Germany: 2021 floods - 10 recommendations for resilience
The flood event in July 2021 in North Rhine-Westphalia and Rhineland-Palatinate caused by heavy rainfall is one of the largest flood disasters in Germany for decades. The affected regions and municipalities are now facing immense challenges. The KAHR (Climate Adaptation, Flood, Resilience) research project funded by the Federal Ministry of Education and Research (BMBF) is accompanying the (re)construction process. And it makes a scientific contribution to flood risk management after the flood disaster in order to make affected regions more resilient.
In the project's model areas, reconstruction phases are identified and actors are advised. The aim is to create demonstration projects, raise awareness of risk and deficits, further develop evaluation criteria for individual measures and improve their feasibility and acceptance.
The German Research Centre for Geosciences Potsdam (GFZ) is one of the project partners.
Now the project team has published 10 recommendations from the perspective of science on the topic of reconstruction and sustainability of flood-affected regions:
The reconstruction after the 2021 flood event also offers an opportunity to initiate a strategic transformation process and strengthen disaster resilience.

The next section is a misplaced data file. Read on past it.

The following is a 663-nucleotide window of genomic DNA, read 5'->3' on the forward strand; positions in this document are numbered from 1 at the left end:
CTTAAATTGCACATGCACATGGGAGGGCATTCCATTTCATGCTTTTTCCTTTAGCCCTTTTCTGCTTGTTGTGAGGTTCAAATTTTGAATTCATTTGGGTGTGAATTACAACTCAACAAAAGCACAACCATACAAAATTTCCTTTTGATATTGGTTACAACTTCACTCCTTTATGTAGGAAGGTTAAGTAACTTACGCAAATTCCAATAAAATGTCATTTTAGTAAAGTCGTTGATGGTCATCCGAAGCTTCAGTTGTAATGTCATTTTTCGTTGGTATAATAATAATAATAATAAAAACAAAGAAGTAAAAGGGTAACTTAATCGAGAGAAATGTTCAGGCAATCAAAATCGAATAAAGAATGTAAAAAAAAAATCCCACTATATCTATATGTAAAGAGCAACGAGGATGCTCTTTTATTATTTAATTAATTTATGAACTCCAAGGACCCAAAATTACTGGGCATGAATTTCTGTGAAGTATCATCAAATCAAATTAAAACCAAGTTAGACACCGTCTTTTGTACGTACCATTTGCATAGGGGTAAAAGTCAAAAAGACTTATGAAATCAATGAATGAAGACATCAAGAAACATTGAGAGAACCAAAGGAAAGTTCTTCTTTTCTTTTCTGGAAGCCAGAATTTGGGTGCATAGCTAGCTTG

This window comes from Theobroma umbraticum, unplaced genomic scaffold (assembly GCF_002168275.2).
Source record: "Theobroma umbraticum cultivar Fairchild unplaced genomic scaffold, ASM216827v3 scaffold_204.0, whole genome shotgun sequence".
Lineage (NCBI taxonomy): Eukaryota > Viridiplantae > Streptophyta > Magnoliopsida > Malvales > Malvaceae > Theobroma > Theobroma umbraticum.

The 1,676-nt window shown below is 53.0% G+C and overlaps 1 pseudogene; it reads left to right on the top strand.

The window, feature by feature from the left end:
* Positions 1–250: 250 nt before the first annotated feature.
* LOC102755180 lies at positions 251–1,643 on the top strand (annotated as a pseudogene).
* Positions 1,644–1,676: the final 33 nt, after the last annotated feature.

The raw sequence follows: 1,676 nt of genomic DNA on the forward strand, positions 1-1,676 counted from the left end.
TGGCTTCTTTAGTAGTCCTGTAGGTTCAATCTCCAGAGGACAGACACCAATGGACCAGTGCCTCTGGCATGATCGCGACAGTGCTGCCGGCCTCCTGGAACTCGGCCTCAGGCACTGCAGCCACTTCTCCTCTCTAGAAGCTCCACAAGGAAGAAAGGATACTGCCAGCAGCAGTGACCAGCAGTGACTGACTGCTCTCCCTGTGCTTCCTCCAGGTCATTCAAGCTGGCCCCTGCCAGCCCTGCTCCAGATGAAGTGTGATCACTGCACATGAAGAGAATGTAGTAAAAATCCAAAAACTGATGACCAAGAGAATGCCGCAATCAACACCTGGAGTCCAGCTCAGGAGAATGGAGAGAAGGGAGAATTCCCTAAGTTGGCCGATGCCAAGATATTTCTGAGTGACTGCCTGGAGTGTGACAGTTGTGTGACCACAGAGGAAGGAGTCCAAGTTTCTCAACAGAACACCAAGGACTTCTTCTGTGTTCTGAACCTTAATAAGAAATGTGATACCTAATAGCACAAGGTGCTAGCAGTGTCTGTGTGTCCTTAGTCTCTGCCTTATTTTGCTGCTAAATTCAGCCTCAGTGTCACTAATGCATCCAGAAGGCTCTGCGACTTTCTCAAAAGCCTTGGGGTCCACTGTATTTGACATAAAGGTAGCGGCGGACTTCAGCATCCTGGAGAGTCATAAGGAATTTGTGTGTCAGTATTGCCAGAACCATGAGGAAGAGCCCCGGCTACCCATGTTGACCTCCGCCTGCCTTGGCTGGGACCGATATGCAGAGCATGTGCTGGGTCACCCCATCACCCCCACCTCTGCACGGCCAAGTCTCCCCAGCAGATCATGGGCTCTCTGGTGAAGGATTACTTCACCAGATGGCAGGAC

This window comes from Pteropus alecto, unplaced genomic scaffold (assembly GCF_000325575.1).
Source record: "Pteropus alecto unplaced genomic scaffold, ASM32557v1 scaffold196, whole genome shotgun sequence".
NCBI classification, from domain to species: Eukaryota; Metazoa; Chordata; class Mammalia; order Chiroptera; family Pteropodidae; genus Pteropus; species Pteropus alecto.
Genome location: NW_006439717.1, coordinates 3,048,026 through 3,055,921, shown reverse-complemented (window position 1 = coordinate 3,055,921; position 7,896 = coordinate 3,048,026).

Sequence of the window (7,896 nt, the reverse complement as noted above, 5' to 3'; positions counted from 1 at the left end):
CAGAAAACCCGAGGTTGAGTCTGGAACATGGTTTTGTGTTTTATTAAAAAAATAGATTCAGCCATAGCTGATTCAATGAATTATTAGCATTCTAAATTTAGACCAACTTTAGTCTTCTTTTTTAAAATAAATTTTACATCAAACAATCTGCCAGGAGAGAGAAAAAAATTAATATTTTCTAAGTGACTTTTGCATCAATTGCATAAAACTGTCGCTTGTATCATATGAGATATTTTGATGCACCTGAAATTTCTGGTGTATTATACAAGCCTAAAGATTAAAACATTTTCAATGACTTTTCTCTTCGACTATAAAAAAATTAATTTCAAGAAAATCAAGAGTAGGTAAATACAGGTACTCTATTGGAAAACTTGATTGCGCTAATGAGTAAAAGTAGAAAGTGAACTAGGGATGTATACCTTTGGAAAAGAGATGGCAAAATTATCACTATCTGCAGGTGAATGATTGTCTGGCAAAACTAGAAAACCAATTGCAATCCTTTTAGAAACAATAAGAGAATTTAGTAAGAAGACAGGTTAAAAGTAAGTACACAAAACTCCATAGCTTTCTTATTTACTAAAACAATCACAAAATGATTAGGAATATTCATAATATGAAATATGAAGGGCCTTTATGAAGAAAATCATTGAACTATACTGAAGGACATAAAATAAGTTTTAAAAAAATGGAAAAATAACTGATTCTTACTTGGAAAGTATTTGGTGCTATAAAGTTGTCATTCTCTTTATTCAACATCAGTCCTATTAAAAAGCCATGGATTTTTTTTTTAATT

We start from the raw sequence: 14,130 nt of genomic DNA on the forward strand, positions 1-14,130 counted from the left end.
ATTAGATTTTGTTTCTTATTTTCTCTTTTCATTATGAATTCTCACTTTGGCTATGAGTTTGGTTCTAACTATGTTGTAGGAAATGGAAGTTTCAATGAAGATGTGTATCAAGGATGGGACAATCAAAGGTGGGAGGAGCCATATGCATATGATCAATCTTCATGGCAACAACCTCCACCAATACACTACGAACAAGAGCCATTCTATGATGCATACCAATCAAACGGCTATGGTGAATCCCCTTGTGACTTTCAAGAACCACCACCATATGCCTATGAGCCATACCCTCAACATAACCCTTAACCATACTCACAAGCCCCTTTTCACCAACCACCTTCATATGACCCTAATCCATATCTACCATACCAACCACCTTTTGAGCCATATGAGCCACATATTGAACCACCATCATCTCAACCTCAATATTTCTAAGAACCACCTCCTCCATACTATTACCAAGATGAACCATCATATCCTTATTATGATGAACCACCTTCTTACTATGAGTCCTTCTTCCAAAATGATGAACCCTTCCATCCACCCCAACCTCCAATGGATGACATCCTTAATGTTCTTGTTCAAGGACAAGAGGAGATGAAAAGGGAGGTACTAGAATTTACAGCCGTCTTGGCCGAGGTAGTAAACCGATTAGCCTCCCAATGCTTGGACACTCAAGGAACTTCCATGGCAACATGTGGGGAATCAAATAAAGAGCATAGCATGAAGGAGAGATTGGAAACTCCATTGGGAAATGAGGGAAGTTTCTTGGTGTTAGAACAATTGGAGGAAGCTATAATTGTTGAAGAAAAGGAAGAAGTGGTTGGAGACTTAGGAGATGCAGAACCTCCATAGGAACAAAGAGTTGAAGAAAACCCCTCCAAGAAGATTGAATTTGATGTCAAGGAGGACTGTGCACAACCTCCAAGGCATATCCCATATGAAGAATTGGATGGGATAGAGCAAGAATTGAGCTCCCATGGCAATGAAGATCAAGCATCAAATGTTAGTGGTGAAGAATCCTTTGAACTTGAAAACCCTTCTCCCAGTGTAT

A small example: DO NOT install any more oil-fired heating systems. They exacerbate flood damage and are climate damaging anyway.
All potentials of flood modelling and risk analysis should be exploited for planning protection strategies and preparing and warning those affected.
This also includes thinking in scenarios that were previously considered unthinkable: What would be the very worst case imaginable?
More space for the river is important, but this does not only mean settlement retreat - but also adapted land uses.
For example, in the form of sports fields and parks that can serve as floodplains.
In future, bridges must be given greater consideration in flood hazard assessments. Bridges can significantly increase the risk of flooding during flood events.
For example, they need to be strengthened to withstand the enormous dam pressures and impact loads caused by the high accumulation of debris and flotsam.
Early warning of flood events must be strengthened.
For example, effective warning systems should be reviewed and further developed so that they still function even in the event of a power failure.
The signalling function of plans and planning must be strengthened. Heavy rain hazard and risk maps must be publicly accessible.
Flood- and climate-resilient planning and building must be integrated at all levels of spatial planning and take into account all facets of climate change impacts.
Sustainable reconstruction succeeds when actors establish forms of cooperation and work together inter-municipally. Funding should strengthen this cooperation.
Intensive preparation of civil protection and water management for rare flood and heavy rain events improves the management of these events.
New protection standards and protection targets for Critical and Sensitive Infrastructures need to be defined and awareness of unavoidable residual risk needs to be raised.